If you follow Latham Thomas on Instagram, you see that she is inspired by vibrant colors and surrounds herself with deep hues and rich palettes. In her book, she stresses the importance of “design[ing] your life around your dreams, weav[ing] them through your life through mindful integration.” I am encouraged even more to ensure that my environment inspires my dreams, and vice versa. When I’m feeling uninspired, my room sometimes reflects that through clutter, disorganization, and dust. A little light, creativity, intentionality, and tidying goes a long way and indeed reflects the soulful living that I long for.
Pause. Everything. And see what happens. (Spoiler alert: lots of useful, good, wonderful things!) My spiritual guides IRL have been stressing this, as well as guides-in-my-head Tara Brach and Brene Brown. Now, Latham Thomas affirms that a playful pause is actually essential.
I’ve been reading Radical Acceptance by Tara Brach which deserves its own review, so stay tuned for that. Within it, she dwells on the significance of accepting pause in our lives even when our modernly programmed inclination is to resist, fight, and keep movin’ forward. Example: when you experience a loss in your life you might be tempted to keep showing up for work, keep acting as though everything “is normal.” However, with loss, with death, we are offered the opportunity to take up space with contemplation, grief, mourning, and reflection. (I know, my Grandmother passed away a week ago.) Let’s take it when we’re given it.
What I love about Latham Thomas’ take on pauses is her attention to what she calls a playful pause. She shares something that I can relate with, maybe you can as well:
“When I am all work and no play, I am not the happiest me I can be. I am certainly not as productive and can be downright moody. Play is important. It’s the primary focus of early childhood development because it’s fundamental and sparks creative vision … To really have each of your days filled with abundant personal growth, you must engage in the processes that anchor you and allow you to expand and grow.”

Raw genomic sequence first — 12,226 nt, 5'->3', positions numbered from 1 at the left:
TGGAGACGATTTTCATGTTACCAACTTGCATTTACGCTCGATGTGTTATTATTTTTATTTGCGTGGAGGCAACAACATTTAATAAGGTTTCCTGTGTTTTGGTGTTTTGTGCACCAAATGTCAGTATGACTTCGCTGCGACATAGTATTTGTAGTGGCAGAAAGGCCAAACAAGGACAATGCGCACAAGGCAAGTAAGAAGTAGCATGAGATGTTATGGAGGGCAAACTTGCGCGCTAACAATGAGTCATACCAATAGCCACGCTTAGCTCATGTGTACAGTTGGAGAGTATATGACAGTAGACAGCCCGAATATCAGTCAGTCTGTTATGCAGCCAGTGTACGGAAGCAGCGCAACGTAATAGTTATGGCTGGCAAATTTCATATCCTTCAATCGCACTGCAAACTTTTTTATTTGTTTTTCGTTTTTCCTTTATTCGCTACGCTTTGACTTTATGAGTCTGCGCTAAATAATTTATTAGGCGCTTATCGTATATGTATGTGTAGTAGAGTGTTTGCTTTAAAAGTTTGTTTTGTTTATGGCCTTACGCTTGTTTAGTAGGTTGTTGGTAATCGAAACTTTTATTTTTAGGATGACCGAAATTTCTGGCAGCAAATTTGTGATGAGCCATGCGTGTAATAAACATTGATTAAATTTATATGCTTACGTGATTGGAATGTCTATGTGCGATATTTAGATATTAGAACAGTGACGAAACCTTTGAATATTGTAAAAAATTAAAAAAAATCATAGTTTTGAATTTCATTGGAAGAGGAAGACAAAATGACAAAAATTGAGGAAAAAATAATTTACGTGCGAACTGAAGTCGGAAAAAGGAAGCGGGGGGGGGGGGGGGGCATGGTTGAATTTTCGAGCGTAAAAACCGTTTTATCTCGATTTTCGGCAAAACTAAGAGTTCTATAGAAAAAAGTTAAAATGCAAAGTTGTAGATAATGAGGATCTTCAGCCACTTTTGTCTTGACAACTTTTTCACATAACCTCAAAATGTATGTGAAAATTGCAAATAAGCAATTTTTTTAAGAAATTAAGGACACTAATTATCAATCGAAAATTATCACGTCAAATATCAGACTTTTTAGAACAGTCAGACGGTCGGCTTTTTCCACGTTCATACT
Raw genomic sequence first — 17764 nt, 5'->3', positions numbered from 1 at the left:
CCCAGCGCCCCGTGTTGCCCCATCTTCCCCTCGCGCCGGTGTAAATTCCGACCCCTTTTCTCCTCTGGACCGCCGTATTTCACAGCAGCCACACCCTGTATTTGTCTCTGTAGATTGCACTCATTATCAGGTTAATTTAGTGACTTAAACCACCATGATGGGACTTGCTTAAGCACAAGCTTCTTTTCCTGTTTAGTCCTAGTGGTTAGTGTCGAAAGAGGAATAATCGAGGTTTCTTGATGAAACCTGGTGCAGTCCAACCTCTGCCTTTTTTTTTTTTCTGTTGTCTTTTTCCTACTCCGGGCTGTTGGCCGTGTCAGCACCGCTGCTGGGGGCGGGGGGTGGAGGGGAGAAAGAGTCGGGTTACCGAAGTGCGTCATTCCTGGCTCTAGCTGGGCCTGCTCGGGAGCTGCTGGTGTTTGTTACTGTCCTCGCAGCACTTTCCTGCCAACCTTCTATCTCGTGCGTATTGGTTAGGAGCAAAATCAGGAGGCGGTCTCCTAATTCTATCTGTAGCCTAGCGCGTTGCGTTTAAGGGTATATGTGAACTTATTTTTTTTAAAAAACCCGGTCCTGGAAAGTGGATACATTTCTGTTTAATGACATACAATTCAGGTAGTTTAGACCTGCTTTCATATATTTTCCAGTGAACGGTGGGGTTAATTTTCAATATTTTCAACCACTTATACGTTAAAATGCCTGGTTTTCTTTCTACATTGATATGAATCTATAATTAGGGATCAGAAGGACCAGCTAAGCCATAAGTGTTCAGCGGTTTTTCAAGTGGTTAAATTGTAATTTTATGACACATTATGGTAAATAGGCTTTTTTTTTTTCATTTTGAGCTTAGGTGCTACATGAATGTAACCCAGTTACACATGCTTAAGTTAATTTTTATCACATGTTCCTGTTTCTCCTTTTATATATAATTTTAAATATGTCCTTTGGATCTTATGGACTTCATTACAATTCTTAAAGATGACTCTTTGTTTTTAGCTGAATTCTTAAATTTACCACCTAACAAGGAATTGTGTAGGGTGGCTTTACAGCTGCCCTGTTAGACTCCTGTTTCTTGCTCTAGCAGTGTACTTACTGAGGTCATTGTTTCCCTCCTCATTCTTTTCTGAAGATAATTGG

Wait! I want abundant personal growth! So, let me ensure that I divulge in some of my favorite playful acts and unapologetically schedule them in my day just like I do my business meetings, strategy calls with my team members, and meals. I’m grateful for the many glow tips and rituals provided within Own Your Glow that give me the extra motivation I need to center play as central to my creative output and spiritual alignment with my values and purpose.
To unpack the emotional bags that I’ve been carrying, and to energetically remove myself from toxicity, is one of the most liberating and healing acts possible. Spiritual excavation should remain top on my list of to do’s.
Let me be honest: I turned to Chapter 3, Excavation, and a part of me, the old me, wanted to skip it. The recent lunar eclipse and subsequent emotional and spiritual roller-coasters that I’ve endured have already had me confronting more memories, new realities, and shadows than I’ve had ever before. But guess what: they have made me stronger. Latham Thomas shares:
When we dwell in our trauma, when we engage in dysfunctional relationships, or addictive patterns, we dial into our fear system big-time, shutting down our GPS. That GPS was put there to guide us to our highest potential, to help us see the way. It’s easy to keep living a life without challenging yourself, but we all have spiritual growth spurts that need to be addressed, and altering the relationships and behaviors in your life will help you see how critical personal-growth work really is. By lugging our baggage around, we stifle our glow power and dim our own light. We limit our ability to call into our orbit that specific thing we decided to aim for.”
If that isn’t an urgent message to “go head and grow, girl!” I don’t know what is. Yes, it’s easier, and more natural, to remain in patterns that we’ve built up since childhood. But we weren’t put on this earth to do easy things. From the questions Latham provides that help us dig into our personal darkness, to the rituals that help us identify and release psychic pain stored deep within our bodies and spirits, she reminds us that wholeness and healing are indeed possible.
This topic also hits home with our October-long theme to stay woke and well. Critical engagement and awareness of contemporary events sometimes leads to depression, anxiety, fear, and mistrust. What if more of us cultivated a spirit of discernment through the activism, the struggle, and the fight so as to remain balanced as spiritual and emotional beings? I believe this is possible.
Friday, my team and I release our guide for our first ever BGIO Book Club experience together. Be sure to officially sign-up to participate by e-mailing us at email@example.com.